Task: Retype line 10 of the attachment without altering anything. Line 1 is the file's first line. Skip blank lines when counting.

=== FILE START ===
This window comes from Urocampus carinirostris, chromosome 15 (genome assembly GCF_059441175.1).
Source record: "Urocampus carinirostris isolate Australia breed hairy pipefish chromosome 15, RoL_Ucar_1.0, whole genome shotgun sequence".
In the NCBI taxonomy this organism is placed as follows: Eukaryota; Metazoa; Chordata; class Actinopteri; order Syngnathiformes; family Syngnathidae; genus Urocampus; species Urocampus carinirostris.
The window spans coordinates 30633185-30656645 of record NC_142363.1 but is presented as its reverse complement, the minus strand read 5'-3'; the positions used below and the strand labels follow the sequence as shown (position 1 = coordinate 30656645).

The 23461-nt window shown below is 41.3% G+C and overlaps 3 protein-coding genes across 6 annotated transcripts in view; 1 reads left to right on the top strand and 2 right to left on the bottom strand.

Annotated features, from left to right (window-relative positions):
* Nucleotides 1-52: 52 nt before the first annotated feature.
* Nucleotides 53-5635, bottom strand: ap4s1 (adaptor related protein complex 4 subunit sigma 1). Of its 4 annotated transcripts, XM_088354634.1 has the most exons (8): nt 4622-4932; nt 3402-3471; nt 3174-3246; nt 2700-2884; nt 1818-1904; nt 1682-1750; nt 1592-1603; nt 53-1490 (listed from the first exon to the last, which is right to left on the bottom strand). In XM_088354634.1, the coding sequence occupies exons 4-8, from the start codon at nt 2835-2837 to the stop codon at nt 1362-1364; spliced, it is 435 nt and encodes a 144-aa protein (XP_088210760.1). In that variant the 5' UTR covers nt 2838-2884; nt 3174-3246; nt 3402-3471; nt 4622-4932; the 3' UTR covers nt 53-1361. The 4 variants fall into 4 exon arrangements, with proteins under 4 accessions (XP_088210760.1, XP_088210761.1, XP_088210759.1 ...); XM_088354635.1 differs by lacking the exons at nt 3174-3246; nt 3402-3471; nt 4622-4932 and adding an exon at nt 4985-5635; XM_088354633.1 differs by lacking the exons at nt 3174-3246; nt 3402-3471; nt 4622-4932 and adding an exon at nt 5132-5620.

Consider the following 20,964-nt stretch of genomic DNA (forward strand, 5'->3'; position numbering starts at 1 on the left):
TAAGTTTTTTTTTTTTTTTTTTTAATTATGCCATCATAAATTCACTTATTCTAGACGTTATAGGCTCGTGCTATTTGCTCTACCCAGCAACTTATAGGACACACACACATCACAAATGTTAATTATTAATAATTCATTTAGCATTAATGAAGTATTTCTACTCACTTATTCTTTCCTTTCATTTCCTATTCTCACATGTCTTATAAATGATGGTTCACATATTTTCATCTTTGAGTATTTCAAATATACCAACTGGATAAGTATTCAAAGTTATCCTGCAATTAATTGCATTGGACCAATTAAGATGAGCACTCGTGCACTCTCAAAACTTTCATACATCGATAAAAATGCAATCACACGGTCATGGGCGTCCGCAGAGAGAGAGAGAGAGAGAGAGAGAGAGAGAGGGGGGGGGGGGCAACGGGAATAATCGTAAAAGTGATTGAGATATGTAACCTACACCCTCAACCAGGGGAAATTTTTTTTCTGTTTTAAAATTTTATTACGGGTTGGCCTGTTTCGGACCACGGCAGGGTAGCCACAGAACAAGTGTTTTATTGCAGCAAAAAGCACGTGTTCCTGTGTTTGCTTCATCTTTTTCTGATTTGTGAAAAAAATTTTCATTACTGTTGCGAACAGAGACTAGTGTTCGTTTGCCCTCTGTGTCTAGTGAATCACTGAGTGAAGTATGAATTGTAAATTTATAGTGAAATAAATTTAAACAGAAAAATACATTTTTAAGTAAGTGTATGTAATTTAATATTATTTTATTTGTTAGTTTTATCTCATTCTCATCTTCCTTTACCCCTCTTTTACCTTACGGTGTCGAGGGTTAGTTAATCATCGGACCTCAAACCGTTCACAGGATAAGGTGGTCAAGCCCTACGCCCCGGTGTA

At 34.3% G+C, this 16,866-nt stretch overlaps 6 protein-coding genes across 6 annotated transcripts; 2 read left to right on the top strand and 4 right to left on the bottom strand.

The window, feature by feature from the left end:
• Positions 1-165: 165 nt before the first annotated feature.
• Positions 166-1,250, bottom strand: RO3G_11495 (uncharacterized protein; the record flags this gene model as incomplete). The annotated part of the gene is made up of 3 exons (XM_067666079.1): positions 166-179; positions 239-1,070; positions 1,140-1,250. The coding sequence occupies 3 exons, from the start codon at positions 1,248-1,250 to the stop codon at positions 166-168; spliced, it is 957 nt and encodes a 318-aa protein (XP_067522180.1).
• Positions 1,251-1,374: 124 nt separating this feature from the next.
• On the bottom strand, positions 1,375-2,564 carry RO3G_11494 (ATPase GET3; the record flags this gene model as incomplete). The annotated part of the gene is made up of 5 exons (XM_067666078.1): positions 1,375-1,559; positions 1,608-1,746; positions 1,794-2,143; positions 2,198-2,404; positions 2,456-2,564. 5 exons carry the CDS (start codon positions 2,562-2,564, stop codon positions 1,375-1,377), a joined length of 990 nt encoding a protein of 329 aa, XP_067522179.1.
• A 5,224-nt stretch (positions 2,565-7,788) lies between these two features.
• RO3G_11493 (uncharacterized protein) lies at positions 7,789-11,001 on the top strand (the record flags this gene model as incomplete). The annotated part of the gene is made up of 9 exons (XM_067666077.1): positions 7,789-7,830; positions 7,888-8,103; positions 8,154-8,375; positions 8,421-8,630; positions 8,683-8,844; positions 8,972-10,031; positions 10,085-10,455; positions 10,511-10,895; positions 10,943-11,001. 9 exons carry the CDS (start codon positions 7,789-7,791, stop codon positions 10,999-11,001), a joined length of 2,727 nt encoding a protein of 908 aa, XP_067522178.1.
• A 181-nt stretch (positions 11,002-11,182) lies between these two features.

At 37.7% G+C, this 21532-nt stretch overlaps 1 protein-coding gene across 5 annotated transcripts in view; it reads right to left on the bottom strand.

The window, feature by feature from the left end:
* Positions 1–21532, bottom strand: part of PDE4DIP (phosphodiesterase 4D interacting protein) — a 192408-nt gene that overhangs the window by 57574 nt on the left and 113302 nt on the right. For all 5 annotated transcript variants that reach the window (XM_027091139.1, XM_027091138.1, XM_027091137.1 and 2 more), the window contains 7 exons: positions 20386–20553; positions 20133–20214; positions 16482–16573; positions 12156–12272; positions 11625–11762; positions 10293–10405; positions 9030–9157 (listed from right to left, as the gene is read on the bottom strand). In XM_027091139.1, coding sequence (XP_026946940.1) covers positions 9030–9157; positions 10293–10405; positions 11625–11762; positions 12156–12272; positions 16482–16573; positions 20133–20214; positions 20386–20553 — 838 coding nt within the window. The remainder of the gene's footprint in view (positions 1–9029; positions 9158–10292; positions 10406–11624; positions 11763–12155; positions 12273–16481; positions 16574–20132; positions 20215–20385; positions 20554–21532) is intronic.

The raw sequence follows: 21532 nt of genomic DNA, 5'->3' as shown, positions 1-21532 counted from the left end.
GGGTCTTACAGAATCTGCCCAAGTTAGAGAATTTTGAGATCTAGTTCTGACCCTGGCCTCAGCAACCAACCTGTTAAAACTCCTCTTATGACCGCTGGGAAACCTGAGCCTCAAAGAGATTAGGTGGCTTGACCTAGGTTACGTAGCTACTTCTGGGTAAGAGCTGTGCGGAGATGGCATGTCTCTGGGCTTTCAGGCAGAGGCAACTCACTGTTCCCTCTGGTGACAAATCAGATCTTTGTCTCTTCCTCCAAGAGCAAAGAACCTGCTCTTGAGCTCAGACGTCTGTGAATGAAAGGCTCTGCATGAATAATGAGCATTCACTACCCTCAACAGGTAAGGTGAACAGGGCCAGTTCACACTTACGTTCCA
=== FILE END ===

TAAGTTTTTTTTTTTTTTTTTTTAATTATGCCATCATAAATTCACTTATTCTAGACGTTATAGGCTCGTGCTATTTGCTCTACCCAGCAACTTATAGGACACACACACATCACAAATGTTAATTATTAATAATTCATTTAGCATTAATGAAGTATTTCTACTCACTTATTCTTTCCTTTCATTTCCTATTCTCACATGTCTTATAAATGATGGTTCACATATTTTCATCTTTGAGTATTTCAAATATACCAACTGGATAAGTATTCAAAGTTATCCTGCAATTAATTGCATTGGACCAATTAAGATGAGCACTCGTGCACTCTCAAAACTTTCATACATCGATAAAAATGCAATCACACGGTCATGGGCGTCCGCAGAGAGAGAGAGAGAGAGAGAGAGAGAGAGAGGGGGGGGGGGGCAACGGGAATAATCGTAAAAGTGATTGAGATATGTAACCTACACCCTCAACCAGGGGAAATTTTTTTTCTGTTTTAAAATTTTATTACGGGTTGGCCTGTTTCGGACCACGGCAGGGTAGCCACAGAACAAGTGTTTTATTGCAGCAAAAAGCACGTGTTCCTGTGTTTGCTTCATCTTTTTCTGATTTGTGAAAAAAATTTTCATTACTGTTGCGAACAGAGACTAGTGTTCGTTTGCCCTCTGTGTCTAGTGAATCACTGAGTGAAGTATGAATTGTAAATTTATAGTGAAATAAATTTAAACAGAAAAATACATTTTTAAGTAAGTGTATGTAATTTAATATTATTTTATTTGTTAGTTTTATCTCATTCTCATCTTCCTTTACCCCTCTTTTACCTTACGGTGTCGAGGGTTAGTTAATCATCGGACCTCAAACCGTTCACAGGATAAGGTGGTCAAGCCCTACGCCCCGGTGTA